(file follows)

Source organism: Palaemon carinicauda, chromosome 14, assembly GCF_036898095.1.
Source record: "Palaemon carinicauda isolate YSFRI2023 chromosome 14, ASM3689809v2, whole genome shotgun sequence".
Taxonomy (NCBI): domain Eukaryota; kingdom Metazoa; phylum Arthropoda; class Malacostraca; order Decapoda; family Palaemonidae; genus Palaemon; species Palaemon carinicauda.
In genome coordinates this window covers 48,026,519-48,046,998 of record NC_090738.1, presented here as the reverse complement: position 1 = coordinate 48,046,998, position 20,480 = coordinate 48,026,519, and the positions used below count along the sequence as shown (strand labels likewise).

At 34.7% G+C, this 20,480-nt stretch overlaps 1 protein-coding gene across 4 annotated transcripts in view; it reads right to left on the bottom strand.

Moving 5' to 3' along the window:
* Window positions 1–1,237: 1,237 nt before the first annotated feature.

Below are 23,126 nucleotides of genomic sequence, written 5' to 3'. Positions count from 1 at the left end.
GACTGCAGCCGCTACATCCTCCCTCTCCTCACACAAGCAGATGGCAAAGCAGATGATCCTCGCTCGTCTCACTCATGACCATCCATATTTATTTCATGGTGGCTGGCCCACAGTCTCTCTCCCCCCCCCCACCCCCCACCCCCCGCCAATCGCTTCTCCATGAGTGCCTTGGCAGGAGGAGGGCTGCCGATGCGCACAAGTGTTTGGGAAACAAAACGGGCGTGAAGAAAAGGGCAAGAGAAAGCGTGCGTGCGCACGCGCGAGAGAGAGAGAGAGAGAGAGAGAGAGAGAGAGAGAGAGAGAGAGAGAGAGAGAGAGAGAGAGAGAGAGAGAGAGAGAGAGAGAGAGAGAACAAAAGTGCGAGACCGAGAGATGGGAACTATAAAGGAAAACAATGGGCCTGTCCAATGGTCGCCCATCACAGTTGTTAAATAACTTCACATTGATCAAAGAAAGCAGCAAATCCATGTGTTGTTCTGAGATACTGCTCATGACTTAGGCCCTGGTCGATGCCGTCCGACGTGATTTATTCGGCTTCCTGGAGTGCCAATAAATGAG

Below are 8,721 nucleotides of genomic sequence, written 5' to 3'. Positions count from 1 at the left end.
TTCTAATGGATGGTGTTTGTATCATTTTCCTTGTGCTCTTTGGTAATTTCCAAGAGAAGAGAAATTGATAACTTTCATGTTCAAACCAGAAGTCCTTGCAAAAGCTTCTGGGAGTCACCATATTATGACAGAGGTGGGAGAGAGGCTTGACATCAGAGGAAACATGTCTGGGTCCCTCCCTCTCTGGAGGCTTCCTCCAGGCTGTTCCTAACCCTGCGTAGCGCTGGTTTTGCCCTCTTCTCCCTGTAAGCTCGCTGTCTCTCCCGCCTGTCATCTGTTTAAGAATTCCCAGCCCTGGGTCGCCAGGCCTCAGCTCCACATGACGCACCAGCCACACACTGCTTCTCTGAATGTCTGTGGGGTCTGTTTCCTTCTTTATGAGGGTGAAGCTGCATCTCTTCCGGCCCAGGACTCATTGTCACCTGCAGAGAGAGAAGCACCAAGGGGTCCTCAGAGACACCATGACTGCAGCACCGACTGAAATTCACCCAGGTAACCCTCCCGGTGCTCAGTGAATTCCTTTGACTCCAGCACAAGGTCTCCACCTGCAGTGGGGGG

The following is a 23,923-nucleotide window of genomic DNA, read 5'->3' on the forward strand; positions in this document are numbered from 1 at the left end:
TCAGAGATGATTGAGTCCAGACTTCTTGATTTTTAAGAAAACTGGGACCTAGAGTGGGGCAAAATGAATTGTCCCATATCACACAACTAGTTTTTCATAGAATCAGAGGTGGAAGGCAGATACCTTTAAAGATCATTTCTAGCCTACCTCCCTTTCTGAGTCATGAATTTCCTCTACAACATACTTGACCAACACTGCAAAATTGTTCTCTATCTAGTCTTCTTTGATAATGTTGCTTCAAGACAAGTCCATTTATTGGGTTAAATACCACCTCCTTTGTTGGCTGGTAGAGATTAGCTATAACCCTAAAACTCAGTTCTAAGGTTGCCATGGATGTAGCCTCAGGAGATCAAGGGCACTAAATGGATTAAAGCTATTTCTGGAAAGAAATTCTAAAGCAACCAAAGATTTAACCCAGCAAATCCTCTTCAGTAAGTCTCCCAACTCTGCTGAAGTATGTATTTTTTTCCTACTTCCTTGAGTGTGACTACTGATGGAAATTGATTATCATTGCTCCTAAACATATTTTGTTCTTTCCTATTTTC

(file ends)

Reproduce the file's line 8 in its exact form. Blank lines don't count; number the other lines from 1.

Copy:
Below are 23,126 nucleotides of genomic sequence, written 5' to 3'. Positions count from 1 at the left end.